Canadian health care is often criticized for extended wait times, whereas the United States suffers from increased costs. The purpose of this pilot study was to determine the cost-utility of open carpal tunnel release in Canada versus the United States.
A prospective cohort study evaluated patients undergoing open carpal tunnel release at an institution in Canada and the United States. All costs from a societal perspective were captured. Utility was measured using validated health-related quality of life (HRQOL) scales—the EuroQol-5D and the Michigan Hand Outcome Questionnaire.
Twenty-one patients at the Canadian site and 8 patients at the US site participated. Mean total costs were US $1581 ± $1965 and $2179 (range: $1421-$2741) at the Canadian and US sites, respectively. Health-related quality of life demonstrated significant improvements following surgery ( P < .05). Patient utilities preoperatively and at 6 weeks and 3 months postoperatively were 0.72 ± 0.20, 0.86 ± 0.11, and 0.83 ± 0.16 at the Canadian site and 0.81 ± 0.09, 0.86 ± 0.10, and 0.86 ± 0.12 at the US site. Improvements in HRQOL directly related to surgery were not significantly different between patients in Canada and the United States. American patients, however, attained improved HRQOL sooner due to shorter wait times (27 ± 10 vs 214 ± 119 days; P < .001). The incremental cost-utility of the US system was $7758/quality-adjusted life year gained compared to the Canadian system. Sensitivity analyses confirmed that these results were robust.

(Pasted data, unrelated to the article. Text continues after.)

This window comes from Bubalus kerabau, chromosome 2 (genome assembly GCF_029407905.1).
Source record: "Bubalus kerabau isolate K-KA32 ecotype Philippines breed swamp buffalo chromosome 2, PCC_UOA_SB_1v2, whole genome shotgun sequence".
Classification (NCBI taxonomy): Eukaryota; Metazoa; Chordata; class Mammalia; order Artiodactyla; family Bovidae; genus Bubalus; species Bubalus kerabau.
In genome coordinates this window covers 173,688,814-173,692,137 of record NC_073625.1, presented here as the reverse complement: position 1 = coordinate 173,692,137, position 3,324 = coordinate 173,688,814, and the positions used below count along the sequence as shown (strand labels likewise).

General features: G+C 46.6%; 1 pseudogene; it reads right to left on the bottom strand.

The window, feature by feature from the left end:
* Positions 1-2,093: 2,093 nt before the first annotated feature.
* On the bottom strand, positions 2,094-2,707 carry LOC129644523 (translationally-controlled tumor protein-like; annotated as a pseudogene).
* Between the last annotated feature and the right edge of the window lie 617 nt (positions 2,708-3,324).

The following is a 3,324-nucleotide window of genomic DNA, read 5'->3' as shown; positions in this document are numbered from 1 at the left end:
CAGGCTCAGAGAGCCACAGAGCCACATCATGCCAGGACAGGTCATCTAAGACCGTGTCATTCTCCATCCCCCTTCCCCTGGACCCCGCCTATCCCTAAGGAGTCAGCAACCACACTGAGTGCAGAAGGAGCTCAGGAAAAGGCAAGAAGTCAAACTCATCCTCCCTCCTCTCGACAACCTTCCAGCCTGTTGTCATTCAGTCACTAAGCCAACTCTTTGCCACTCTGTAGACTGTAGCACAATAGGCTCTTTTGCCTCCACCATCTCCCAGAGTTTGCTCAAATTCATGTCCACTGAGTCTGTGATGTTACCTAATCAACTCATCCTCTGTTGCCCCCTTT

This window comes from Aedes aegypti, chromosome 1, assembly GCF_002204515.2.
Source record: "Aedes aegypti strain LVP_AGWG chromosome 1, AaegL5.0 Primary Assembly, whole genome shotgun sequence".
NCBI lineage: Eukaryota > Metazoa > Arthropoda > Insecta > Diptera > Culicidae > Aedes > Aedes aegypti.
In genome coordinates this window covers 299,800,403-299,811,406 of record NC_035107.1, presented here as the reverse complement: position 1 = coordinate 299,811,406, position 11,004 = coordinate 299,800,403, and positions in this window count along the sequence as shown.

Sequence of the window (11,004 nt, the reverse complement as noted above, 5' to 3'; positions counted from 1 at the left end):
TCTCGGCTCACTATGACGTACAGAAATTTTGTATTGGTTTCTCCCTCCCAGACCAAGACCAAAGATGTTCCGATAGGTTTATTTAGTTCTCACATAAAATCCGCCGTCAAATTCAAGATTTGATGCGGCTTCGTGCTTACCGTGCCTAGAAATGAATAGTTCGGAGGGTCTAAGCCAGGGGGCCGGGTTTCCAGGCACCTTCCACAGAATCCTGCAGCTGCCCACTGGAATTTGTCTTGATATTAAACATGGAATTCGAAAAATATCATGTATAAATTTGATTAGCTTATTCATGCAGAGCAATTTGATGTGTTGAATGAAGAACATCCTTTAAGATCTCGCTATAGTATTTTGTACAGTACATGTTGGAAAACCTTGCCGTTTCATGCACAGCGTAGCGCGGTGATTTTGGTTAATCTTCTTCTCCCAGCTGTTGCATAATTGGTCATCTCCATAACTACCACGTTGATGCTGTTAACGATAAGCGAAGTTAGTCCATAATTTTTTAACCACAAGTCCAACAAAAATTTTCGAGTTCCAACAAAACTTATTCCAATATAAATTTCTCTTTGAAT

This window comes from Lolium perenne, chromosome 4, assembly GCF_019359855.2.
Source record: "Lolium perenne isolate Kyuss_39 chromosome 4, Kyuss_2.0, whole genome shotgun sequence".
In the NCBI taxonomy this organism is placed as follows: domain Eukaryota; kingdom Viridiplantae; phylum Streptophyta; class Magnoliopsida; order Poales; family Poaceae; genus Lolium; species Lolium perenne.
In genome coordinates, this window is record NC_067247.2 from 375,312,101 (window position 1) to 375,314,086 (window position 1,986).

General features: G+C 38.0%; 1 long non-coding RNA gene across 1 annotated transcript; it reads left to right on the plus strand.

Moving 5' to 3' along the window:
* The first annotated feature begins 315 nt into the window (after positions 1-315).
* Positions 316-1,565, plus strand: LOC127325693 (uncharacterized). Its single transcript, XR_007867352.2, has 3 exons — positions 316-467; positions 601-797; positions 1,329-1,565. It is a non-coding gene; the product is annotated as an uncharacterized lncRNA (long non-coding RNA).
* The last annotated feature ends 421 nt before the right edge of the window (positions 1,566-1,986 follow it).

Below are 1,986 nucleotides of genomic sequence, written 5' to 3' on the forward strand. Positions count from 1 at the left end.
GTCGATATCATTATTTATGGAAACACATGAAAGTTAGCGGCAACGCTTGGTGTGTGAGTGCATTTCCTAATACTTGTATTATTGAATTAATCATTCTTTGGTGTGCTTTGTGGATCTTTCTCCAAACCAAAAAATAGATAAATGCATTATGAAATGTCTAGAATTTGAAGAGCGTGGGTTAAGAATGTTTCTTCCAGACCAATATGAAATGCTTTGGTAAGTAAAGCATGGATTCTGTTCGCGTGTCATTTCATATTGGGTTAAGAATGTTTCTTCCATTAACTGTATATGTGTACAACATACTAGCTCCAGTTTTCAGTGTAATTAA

This pilot study suggests that carpal tunnel surgery is more cost-effective in the United States due to prolonged wait times in Canada.